Thursday, November 17, 2016

Wartime issue of MICKEY MOUSE WEEKLY (1940)

There's no mistaking the era of this comic. The topline "Save this paper for re-making!" tells us it's World War 2, when people were encouraged to make do and paper shortages meant that comics could be used for any number of purposes. Let's not go there. 

It's Mickey Mouse Weekly No.233, dated July 20th, 1940, published by Odhams. There may have been a war on but this was still a luxurious looking comic, with four of its eight pages in full colour and using the high quality photogravure method of printing.

Mickey Mouse Weekly contained a mixture of Disney strips reprinted from American newspapers alongside new British material. The front cover features two U.S. reprints (newly coloured for the UK) but the Pinocchio illustration is most likely new. 

Basil Reynolds contributed a lot of artwork for MMW. Here are two of his strips from inside the comic. Neither of them are Disney-related, but back then, licensed comics were allowed to use originated characters. 


The centrespread of the comic featured a variety of U.S. reprints. Someone asked a while back if MMW added text captions to the strips and I said they didn't, but this issue I recently bought proves me wrong, with its Donald Duck strip given wordy captions that the original American strips never had.

Over the page, an original Disney prose story plus another American newspaper strip reprint; The Lone Ranger! I believe the artist is Charles Flanders.

Another original prose story, plus an adverts for Milky Way. Then only 1d…

On the back page, a reprint of a Mickey Mouse page from the U.S. Sunday papers…

All in all, despite wartime restrictions cutting its page length to 8 pages from 12, Mickey Mouse Weekly was still a quality comic, and would run for many more years.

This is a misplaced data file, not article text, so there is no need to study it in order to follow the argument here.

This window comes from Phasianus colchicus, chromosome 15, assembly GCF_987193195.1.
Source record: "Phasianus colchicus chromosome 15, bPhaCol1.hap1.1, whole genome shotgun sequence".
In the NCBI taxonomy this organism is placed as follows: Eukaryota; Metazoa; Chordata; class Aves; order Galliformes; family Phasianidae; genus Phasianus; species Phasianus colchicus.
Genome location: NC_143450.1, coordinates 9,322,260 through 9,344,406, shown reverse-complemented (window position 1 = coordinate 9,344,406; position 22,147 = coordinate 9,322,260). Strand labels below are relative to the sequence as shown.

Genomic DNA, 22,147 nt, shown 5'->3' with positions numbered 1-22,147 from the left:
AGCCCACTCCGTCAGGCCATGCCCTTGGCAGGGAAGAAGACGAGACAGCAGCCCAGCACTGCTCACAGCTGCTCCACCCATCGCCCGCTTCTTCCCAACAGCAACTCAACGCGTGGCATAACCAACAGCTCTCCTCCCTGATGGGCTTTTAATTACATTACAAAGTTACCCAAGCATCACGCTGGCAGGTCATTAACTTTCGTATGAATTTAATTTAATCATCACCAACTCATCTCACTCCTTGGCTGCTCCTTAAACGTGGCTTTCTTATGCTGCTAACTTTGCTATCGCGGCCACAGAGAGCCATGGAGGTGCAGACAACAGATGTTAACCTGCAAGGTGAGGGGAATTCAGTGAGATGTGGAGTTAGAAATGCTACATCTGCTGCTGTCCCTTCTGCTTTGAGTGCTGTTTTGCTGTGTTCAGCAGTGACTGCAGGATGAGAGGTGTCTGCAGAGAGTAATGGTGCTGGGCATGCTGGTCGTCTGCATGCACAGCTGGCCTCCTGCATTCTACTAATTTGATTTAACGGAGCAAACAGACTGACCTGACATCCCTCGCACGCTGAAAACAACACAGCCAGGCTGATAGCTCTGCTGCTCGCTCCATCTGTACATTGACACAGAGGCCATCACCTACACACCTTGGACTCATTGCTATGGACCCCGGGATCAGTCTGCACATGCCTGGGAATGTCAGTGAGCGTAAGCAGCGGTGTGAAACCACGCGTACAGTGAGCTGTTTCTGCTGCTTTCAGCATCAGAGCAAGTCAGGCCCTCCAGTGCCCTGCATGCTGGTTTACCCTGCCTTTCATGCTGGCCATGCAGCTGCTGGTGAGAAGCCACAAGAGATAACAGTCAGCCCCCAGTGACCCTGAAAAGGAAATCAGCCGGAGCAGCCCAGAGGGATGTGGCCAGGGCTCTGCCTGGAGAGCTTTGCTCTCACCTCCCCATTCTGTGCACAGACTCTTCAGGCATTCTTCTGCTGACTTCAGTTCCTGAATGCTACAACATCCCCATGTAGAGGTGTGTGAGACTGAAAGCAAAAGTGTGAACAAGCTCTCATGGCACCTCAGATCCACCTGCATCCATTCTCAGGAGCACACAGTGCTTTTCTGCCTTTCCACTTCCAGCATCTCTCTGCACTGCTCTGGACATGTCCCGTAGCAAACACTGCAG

(As always, click on the images to see them much larger, and click again to see them full size.)

7 comments:

Manic Man said...

I wonder why Skit, Skat and the Captain got it's name changed later, but the Captain was still as present as normal.. not that important really,
with Micky Mouse/Disney comics still popular the world around, I wonder why all the UK ones seamed to stop..

Lew Stringer said...

The old reason I suppose: sales. The classic Disney characters don't have the appeal in the UK as comic strips as much as they used to. There are still British Disney magazines that feature a few more recent characters though:

http://www.paninicomics.co.uk/web/guest/news?id=91354

Ken said...

Interesting that there was no anti-Nazi story lines along the usual wartime lines of Hitler getting his butt kicked! Of course the comic was all Disney reprints etc but you thought the publishers might have inserted a strip of that nature.

Qamar said...

Hi Lew,

Been a regular reader of your blog but have never commented :)

But had to comment now as that Milky Way puzzle has stumped me. Can you or anyone answer the one with the chicken?

qamar

Lew Stringer said...

Ken, the U.S. reprints would be from before America entered the war. Perhaps they referenced WW2 after 1941.

Quamer, it removes the N from HEN and adds a T in front so the full answer is THE BEST PENNY WORTH.

Ken said...

Sorry Lew, the point I was making was the UK publisher might have inserted a morale booster strip.

Lew Stringer said...

Of course, sorry. Perhaps they did sometimes. It'd be a bit too much to do it every week and perhaps the editor wanted to take the kids' minds off the war.

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